This is what we are always banging on about. I’m on a bike and swear by it for both strategic and health reasons but that doesn’t mean some Common Purpose driven councillors need to impose this on everyone and as Macheath has mentioned, no thought is given to the downside of it. How can such people be removed from the decision making process? By all means let them continue to have their say – just don’t let them go anywhere near decisions concerning us.

  3. November 15, 2011 at 4:44 pm

    Yes, this is the council that never did manage to sort out a light rail system.

  4. 6079SmithW
    November 15, 2011 at 11:33 pm

    What is so ‘sustainable’ about air travel that the chief exec of Bristol Airport has something to say on the matter. Must all his passengers ride bicycles to his airport?

    A survey of how those attending travelled to and from the venue would be most enlightening.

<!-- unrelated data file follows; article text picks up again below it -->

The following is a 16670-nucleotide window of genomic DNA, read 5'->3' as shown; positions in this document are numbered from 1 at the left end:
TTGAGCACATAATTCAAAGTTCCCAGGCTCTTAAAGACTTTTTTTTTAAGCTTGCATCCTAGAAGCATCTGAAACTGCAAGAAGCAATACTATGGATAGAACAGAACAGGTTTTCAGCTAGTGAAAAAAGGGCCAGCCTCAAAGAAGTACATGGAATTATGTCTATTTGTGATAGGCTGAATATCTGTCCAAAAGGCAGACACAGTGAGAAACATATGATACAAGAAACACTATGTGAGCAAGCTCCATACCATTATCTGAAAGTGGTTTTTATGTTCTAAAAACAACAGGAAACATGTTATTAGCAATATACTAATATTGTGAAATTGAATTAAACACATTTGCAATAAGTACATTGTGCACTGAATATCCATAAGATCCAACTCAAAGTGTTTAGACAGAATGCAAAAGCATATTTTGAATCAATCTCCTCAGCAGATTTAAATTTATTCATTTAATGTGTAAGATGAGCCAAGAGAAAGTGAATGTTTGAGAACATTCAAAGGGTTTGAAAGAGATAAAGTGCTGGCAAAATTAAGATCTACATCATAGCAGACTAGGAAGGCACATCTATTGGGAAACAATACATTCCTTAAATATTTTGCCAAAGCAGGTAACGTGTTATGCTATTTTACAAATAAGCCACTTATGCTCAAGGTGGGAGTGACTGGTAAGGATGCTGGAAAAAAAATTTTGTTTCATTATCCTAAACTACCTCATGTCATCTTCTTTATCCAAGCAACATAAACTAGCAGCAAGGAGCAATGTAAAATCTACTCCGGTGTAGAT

Winston Smith

  5. Andrew Duffin
    November 16, 2011 at 11:47 am

    An interesting example arose here recently.

    New building to house the County Agricultural College – not enough parking spaces even for the staff, never mind the students.

    Result – cars parked all over all the surrounding streets, chaos, upset residents, congestion, and so on.

    Authority’s reponse “They should come on the bus”.

    Apparently they don’t realise that agricultural college students are largely from the farming community, and mostly live quite a long way out of town where there are few – or usually no – buses.

    Typical bureaucrat stupidity, but I bet they win plaudits for being so “green”. Tossers.

    • November 16, 2011 at 3:35 pm